The young Turks of SA’s emerging coal sector

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ASKED to clarify the pronunciation of his name, Vuslat Bayoglu responded: “Call me Vusi”, normally a short version of a common South African name. This was the amusing riposte to conference host Bernard Swanepoel’s tongue-in-cheek complaint about the Turk, now in his fifteenth year in South Africa’s coal mining industry.

Bayoglu’s first foray ended messily in court following a bust-up with an empowerment partner. His comeback is Canyon Coal, an eminently more successful effort that he puts down to the absence of new investment dollars from companies like Glencore.

“Back in the day, it was very hard to get new business as Glencore was the dominant player in South African coal,” said Bayoglu on the sidelines of the Junior Indaba, a conference set up by Swanepoel’s company in May. “The group [Glencore] is less involved now. It’s provided a lot of room to pick up assets that are available,” said Bayoglu.

The country’s coal sector is in an interesting space, partly because the majors are thinking carefully about their future strategies. It’s not exactly a case of ‘getting the hell out of Dodge [City]’, but it’s cautious of fresh investment. In the case of Anglo American, it is divesting from the coal sector. South32 is pressing ahead with resource extension projects, one of which is related to Eskom coal supply and, therefore, contractual whilst Exxaro Resources has announced plans to sell certain assets.

That has created opportunities. Scinta South Africa, a company in which Seriti Resources’ Sandile Zungu is invested through Zungu Investment Corporation or Zico, recently bought South32’s Davel coal prospect and Ermelo Mines for R187m.

“There’s about four million to five million tonnes of Eskom quality coal in the discards which we can deliver to Camden power station, which is linked by rail and is about 20km away,” said Charl Ferreira, an executive director of Zico Investments. “We have been discussing the purchase of the South32 assets for about seven years.”

The plan is to build a R2.5bn thermal coal mine at Davel. First, though, Scinta hopes to generate short-term cash flow by processing two discard dumps at Ermelo Mines, which also has a plant and infrastructure that will be eventually repurposed for Davel. It’s a nifty piece of entrepreneurism that is becoming typical of business activity in the sector.

For Bayoglu, the plan is to take Canyon’s production to as much as 10 million tonnes a year (Mtpy) from a current base of about 3.5Mtpa through the development of organic or brownfield projects of recently acquired assets and projects.

The largest of these is De Wittekrans, an 118Mt coal resource near Hendrina in Mpumalanga province. Bayoglu thinks it will have run-of-mine production of some 3.2Mtpy. The project was previously on the books of Continental Coal, a now-defunct company that was once listed in Sydney until it experienced cash flow problems amid a price correction for coal. First, though, Bayoglu has to replace tonnes at existing operations.

Most of Canyon Coal’s current production is split between its Singani (1.6Mtpy) and Phalanndwa (1.4Mtpy) operations. Of these, Singani and its third mine – Hakhano – are reaching the end of their economic lives, which is where assets like De Wittekrans come in.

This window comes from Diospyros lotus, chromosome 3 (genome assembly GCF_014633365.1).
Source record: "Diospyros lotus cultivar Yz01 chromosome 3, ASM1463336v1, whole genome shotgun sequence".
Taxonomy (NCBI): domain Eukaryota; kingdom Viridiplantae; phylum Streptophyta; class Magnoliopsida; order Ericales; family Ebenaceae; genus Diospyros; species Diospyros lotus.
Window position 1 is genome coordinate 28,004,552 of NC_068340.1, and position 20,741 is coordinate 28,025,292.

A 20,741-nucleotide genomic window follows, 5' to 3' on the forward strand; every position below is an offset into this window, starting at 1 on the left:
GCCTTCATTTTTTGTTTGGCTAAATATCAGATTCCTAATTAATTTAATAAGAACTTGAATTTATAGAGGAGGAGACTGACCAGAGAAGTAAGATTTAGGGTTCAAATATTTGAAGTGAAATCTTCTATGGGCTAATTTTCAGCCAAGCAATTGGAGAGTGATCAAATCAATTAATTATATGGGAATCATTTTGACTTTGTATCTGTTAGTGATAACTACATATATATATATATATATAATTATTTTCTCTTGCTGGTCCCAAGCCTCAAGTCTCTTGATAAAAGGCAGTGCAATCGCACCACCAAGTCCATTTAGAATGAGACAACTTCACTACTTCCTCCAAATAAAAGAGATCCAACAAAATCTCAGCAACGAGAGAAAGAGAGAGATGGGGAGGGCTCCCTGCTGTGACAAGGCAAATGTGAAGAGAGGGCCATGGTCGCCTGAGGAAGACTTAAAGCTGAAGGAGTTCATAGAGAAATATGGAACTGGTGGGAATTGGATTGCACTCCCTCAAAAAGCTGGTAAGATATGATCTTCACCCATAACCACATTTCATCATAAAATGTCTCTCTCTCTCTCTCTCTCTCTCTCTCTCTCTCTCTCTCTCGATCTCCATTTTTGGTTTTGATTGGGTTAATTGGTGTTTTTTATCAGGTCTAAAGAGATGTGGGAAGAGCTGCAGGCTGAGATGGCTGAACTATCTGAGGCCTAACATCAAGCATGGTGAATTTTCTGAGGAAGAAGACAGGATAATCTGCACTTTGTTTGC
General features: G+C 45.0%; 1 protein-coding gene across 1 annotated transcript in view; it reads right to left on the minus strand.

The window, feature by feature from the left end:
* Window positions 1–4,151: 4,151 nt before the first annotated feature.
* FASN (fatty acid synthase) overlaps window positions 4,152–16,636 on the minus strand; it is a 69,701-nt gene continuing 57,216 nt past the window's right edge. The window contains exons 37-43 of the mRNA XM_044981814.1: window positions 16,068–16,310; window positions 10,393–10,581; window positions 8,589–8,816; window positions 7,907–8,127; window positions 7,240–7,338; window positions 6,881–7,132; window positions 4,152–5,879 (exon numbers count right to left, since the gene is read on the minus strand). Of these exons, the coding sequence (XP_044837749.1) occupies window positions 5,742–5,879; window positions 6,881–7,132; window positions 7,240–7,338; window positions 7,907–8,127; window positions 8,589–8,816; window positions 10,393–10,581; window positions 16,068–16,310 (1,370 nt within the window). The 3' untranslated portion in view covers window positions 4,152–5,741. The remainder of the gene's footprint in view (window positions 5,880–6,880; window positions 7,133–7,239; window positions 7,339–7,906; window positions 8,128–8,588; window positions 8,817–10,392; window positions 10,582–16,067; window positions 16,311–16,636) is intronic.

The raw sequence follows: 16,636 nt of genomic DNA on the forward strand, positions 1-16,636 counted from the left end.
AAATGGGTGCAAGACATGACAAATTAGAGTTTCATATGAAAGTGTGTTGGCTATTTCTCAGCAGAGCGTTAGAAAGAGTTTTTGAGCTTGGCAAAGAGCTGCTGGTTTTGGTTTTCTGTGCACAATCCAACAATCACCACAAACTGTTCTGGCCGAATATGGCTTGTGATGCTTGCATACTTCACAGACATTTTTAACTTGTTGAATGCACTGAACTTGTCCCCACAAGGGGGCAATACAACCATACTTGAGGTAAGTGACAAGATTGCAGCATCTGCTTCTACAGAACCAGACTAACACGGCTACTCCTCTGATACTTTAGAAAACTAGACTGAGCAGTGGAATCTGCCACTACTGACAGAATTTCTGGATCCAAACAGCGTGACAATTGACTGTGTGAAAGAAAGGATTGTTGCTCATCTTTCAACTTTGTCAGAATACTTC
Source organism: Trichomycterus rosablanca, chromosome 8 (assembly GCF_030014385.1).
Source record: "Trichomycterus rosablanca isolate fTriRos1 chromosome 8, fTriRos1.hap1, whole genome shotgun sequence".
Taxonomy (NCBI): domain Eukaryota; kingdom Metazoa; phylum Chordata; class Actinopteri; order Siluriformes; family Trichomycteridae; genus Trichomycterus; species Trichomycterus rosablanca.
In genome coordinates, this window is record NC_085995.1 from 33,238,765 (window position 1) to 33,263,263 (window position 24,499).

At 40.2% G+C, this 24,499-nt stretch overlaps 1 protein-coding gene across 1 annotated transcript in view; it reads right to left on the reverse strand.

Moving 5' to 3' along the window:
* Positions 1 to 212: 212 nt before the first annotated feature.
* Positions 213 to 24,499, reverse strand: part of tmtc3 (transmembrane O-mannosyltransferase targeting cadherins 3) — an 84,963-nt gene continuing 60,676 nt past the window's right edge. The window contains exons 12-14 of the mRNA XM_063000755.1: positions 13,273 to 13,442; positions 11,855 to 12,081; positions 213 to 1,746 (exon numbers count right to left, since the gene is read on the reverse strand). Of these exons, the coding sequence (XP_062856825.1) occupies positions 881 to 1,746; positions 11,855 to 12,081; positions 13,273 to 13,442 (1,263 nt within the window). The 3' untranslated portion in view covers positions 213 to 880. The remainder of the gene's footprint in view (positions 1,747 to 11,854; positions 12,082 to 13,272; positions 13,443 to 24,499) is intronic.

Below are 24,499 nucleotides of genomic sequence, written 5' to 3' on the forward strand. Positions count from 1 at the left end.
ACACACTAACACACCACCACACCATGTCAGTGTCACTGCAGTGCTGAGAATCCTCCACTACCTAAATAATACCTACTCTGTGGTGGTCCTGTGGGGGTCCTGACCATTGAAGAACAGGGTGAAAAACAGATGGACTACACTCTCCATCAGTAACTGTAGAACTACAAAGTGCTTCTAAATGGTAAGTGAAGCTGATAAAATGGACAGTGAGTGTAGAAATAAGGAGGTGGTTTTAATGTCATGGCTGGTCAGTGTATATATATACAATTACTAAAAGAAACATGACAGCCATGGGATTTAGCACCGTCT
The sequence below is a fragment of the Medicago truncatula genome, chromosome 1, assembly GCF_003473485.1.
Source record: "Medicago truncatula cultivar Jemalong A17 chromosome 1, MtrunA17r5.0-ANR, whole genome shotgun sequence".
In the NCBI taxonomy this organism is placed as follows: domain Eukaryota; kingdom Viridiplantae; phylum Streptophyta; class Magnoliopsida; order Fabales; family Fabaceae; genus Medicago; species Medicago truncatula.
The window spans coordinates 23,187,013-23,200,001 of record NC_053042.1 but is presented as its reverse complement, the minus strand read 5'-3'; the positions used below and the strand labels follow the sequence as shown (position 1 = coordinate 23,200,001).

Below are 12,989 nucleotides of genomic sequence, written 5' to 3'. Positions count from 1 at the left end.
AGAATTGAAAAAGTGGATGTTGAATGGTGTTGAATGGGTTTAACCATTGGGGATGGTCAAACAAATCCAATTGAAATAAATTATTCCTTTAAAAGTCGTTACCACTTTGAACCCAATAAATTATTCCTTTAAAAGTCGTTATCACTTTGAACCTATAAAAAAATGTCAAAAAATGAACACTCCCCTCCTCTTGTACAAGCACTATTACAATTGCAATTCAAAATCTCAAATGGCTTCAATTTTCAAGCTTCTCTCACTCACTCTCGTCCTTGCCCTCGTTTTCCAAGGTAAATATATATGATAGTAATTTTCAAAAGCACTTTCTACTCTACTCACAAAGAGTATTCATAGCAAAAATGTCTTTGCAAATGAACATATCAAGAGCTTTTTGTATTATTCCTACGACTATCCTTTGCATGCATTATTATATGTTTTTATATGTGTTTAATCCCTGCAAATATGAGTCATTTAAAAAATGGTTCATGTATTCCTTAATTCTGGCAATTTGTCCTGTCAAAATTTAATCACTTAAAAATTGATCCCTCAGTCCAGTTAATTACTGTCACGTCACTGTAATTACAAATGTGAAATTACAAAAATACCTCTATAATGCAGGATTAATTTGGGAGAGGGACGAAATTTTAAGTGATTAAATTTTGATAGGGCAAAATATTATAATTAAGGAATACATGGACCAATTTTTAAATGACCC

Production from the mines is sold either domestically or into the export market – Bayoglu’s home country, Turkey, takes tonnes as does Pakistan – but none of the fuel is sold to Eskom of which Bayoglu is critical. “There isn’t anybody who isn’t captured in that organisation,” he says.

ONE of the assets Exxaro Resources was considering selling was Matla, a thermal coal mine contracted to sell some 10Mtpy of coal to Eskom’s Matla power station. As a cost plus mine, it is Eskom’s responsibility to pay for the extension of mineable resources. The fact it hasn’t yet – after promising to do so last year – is thought to be one of the reasons the Matla mine was temporarily put on to Exxaro’s non-core asset list. Others on this list include Arnot, the closed Eskom mine, and North Block Complex.

The fact of the matter is that the increasingly unpredictable business environment regarding Eskom is proving catalytic for the mid-size to junior coal mining space. The other is the redraft of the Mining Charter, which has scattered what little regulatory certainty there was in South African mining to the wind.

A potential buyer for Matla, had it to come on to the market, was Wescoal Holdings – a company that has emerged from the damaging executive row in 2015 with a new strategy focused on its 51% black-owned status. The fallout among executives, principally its founding CEO Andre Bojé, was exactly over the black economic ownership. Bojé wanted to sell the company to an international buyer who liked the potential Bojé had created in the business; Robinson Ramaite, Wescoal’s chairman, preferred entrenching the BEE ownership.

Whether Ramaite’s eventual victory in forcing Bojé out will be to the long-term benefit to Wescoal’s shareholders remains a moot point presently. So far, however, Wescoal has made good progress on a recovery, led by CEO Waheed Sulaiman.

By June, the company was wrapping up its R525m cash and share takeover of Keaton Energy, a transaction that takes Wescoal’s coal production immediately to 6Mtpy with potential to add about 2m more tonnes annually once it develops Moabsvelden, a long-standing project of Keaton’s.